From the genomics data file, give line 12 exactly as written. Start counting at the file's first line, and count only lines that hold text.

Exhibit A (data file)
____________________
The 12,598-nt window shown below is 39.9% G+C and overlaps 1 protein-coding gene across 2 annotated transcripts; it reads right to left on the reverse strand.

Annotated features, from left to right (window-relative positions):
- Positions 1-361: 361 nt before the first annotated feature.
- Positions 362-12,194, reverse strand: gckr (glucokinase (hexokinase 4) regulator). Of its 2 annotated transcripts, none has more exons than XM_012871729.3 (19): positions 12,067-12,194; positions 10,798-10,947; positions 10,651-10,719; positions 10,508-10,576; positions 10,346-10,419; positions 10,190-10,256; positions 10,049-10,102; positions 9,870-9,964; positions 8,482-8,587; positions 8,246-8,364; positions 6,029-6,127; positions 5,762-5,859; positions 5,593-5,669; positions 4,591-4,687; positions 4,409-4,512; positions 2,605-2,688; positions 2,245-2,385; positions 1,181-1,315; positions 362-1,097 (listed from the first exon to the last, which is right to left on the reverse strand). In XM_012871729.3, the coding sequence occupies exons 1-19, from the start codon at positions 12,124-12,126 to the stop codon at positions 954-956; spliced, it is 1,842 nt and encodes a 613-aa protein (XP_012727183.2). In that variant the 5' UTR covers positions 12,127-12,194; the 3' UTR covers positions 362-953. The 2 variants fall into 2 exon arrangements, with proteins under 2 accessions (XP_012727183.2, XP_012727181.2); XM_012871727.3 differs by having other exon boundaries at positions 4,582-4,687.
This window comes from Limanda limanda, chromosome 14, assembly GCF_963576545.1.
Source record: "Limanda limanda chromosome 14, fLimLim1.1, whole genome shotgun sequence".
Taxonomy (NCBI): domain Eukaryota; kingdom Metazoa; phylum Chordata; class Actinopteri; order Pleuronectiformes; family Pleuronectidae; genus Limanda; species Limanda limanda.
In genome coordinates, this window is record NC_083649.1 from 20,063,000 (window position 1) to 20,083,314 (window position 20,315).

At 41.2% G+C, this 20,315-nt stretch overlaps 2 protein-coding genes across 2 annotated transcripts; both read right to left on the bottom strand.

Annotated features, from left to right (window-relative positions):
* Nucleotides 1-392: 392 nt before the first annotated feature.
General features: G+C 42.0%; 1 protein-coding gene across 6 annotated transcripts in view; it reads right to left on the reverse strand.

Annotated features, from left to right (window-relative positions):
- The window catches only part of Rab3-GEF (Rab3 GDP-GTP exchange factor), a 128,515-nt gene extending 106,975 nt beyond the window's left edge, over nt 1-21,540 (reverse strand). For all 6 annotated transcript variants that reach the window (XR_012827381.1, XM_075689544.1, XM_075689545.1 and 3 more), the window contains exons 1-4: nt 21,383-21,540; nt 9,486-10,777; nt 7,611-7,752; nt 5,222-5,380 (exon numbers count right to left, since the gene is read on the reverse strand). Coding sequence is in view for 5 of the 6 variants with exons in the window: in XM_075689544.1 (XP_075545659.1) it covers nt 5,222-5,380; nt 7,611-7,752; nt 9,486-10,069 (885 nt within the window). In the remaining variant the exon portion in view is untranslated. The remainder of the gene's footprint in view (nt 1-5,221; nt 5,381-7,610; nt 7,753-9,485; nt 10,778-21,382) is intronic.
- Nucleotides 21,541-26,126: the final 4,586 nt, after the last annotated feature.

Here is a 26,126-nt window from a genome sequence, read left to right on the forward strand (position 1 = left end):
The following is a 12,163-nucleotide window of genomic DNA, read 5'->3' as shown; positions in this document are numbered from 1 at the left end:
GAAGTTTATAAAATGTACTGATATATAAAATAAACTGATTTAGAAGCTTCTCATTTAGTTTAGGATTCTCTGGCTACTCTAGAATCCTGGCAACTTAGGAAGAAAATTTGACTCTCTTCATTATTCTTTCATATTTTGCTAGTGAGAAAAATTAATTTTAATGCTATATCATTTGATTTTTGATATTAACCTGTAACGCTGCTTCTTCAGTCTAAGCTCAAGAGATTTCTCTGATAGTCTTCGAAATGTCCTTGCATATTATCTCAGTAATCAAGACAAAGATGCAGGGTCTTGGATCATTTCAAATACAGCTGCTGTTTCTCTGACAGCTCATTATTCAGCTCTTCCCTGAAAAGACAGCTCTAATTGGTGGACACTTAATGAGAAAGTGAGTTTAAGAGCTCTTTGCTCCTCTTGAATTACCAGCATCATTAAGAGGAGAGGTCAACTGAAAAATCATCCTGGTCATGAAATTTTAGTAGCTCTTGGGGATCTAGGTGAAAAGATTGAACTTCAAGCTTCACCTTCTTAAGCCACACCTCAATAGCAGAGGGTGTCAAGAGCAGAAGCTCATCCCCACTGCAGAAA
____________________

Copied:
General features: G+C 42.0%; 1 protein-coding gene across 6 annotated transcripts in view; it reads right to left on the reverse strand.